As the latest California primary polls have rolled in, it’s become clear that the state that leaned heavily Hillary Clinton just a month ago has become a hotly contested final showdown of the 2016 Democratic presidential race.
Bernie Sanders has inched his way to a California primary where Hillary does not hold a substantial lead in any of the latest polls. Due to the massive number of delegates available, it’s also been one of the most closely followed states when it comes to pre-vote polling. Unfortunately, even all that scrutiny hasn’t netted a definitive answer of what will happen in the state on Tuesday.
In the past week, three separate polls attempting to predict the results of the California primary have been released. All of them lean slightly towards Clinton, but by just two percentage points — well within the margin of error of each poll. CBS News/YouGov — which is both the most recent and largest of the polls with 674 likely voters — predicted an outcome of 49 percent Hillary, 47 percent Bernie. A separate survey, from WSJ/Marist/NBC, reflected that data. Another poll, from Field Research, also shared the same spread between the two candidates, but saw more undecided voters.
Though he hasn’t come out ahead in any of the head-to-heads yet, Sanders supporters can find comfort in the fact that the California polls will be open to independents — a quality that has been beneficial to Bernie in the past, particularly in primaries like Michigan where early numbers showed Clinton trouncing him by a significant margin.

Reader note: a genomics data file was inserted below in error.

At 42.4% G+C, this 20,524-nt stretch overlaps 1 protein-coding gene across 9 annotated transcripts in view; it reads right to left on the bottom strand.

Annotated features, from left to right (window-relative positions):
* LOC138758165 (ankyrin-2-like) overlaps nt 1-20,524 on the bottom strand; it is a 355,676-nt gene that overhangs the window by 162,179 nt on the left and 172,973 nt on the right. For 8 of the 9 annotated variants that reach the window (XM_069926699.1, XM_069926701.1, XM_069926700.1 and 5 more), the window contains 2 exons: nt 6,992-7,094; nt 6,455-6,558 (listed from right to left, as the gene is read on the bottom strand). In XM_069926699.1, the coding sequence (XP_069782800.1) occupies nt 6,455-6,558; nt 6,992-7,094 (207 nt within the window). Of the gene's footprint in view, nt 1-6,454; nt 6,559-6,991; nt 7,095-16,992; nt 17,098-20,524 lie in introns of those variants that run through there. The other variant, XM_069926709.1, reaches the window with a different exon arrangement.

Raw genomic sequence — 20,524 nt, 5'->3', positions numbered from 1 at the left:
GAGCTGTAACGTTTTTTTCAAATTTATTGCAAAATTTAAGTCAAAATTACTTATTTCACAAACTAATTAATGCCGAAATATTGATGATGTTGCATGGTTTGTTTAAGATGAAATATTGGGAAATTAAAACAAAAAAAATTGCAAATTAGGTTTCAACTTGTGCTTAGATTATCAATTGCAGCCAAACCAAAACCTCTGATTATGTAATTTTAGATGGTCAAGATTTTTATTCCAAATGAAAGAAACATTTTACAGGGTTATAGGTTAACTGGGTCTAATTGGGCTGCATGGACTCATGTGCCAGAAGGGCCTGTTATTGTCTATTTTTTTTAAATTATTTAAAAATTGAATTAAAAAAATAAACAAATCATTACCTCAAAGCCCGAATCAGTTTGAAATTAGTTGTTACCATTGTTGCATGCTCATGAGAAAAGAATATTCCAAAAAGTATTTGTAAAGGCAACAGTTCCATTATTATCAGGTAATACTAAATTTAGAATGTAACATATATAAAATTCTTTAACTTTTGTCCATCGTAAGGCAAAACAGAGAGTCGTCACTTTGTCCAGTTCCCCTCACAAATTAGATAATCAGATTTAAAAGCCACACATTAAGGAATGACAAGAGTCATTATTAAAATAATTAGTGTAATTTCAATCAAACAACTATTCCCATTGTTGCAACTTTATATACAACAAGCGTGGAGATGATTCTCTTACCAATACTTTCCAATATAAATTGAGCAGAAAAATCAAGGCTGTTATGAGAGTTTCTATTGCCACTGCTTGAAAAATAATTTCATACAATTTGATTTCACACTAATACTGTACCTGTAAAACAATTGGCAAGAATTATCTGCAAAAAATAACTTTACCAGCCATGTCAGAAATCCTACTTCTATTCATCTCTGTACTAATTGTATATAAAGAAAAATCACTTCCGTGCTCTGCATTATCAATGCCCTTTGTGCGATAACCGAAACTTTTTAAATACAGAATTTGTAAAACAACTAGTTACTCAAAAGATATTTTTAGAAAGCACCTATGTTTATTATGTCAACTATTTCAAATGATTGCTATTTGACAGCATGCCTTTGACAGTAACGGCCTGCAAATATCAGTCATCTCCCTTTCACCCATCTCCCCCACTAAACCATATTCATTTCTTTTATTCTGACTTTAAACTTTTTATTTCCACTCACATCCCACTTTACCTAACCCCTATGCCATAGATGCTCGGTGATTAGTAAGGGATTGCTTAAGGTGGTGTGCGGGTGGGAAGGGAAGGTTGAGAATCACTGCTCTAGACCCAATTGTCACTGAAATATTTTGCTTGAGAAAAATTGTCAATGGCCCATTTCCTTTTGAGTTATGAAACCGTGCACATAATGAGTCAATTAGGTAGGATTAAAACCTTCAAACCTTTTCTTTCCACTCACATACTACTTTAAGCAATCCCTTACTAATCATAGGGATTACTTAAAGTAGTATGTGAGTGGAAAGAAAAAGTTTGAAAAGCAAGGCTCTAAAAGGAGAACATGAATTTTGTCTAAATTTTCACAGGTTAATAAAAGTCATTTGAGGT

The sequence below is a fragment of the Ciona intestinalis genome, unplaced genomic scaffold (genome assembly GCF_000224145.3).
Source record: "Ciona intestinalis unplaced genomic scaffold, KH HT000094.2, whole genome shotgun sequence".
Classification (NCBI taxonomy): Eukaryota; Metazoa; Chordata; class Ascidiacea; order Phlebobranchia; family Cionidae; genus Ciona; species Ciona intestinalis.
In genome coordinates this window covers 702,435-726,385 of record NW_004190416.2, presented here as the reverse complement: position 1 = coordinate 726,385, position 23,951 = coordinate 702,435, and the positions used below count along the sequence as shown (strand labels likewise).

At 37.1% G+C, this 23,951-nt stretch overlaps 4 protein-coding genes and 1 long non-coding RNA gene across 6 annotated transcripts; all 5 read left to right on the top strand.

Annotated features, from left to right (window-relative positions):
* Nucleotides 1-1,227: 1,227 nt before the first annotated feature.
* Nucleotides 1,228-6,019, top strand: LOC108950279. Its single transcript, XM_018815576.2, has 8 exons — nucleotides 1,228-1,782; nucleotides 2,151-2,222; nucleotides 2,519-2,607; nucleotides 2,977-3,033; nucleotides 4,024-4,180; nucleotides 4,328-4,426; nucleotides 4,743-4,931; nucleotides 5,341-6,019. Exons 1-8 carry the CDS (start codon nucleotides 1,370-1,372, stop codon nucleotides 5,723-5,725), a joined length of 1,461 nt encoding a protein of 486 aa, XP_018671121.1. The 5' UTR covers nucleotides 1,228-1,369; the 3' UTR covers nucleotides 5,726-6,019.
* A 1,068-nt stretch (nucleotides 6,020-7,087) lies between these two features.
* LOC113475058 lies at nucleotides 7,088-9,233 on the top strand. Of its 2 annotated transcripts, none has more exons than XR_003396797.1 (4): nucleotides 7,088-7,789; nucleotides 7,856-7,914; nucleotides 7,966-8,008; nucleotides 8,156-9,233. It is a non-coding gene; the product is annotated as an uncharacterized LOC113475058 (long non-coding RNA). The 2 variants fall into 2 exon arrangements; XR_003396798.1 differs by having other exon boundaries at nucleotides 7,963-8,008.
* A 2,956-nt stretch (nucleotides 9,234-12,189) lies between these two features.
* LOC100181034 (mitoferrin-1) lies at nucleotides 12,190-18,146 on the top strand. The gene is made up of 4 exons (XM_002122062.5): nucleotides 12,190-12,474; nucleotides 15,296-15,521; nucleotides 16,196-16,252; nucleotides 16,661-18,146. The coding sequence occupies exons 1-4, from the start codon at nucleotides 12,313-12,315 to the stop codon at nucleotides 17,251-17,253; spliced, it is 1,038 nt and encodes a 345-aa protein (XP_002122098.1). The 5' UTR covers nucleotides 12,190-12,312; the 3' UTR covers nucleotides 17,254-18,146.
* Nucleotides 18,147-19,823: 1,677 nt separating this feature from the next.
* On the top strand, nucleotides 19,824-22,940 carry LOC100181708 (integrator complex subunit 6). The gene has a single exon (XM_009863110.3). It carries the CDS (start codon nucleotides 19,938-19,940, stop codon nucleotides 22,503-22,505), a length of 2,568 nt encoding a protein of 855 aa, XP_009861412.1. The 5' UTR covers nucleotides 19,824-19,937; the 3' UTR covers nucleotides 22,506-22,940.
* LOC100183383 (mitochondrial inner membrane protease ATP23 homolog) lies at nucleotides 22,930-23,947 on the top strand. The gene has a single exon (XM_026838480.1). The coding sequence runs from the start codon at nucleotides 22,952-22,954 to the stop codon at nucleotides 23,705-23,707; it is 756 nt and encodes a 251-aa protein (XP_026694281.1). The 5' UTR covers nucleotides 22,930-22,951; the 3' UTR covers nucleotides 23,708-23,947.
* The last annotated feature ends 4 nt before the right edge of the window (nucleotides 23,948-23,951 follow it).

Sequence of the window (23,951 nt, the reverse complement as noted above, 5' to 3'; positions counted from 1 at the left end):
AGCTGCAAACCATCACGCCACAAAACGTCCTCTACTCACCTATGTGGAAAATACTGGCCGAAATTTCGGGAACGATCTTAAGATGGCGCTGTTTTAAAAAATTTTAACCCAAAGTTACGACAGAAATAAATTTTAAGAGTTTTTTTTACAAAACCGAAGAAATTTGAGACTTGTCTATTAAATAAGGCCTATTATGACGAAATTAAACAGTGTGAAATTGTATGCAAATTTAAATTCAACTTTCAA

In Hillary’s favor, the California demographic information does feature a large population of one of her biggest strongholds: Latinos. In fact, nearly 40 percent of Californians identify as Hispanic or Latino, according to the latest U.S. census data.
Although Sanders does trail behind Clinton significantly in the overall delegate count and polls, any votes that he can pick up in the California primary will work in his favor. Sanders has vowed to continue soldiering forward in the race even after the last Democratic primary election takes place on June 14 in Washington, D.C. Recently, he told a rally that he would be using remaining campaign funds to woo superdelegates even after California comes to close.
“I wonder why Secretary Clinton and her husband, Bill, are back in California? I thought we had lost and it was all over. But I guess [Hillary] is maybe looking at some polling that would suggest otherwise.”
In the tensely divided math of delegates and superdelegates, it’s hard to precisely number how many Sanders and Clinton have amassed. In some states, one candidate picked up more than his or her competitor at county conventions, which will slightly alter the final vote at the Democratic convention. Those minor changes aside, Hillary stands somewhere around 270 pledged delegates ahead of Bernie at this point in the election; but, even she lies more than 600 delegates away from automatically winning the nomination by hitting 2,383.
In addition to the latest California primary polls, Bernie Sanders and Hillary Clinton are also no doubt looking at data from the five other 2016 election states up for vote on June 7: New Jersey, New Mexico, Montana, North Dakota and South Dakota. It will be the last “Super Tuesday”-size day of the Democratic race — with more than 800 delegates and superdelegates up for grabs.
[Image via Justin Sullivan/Getty Images]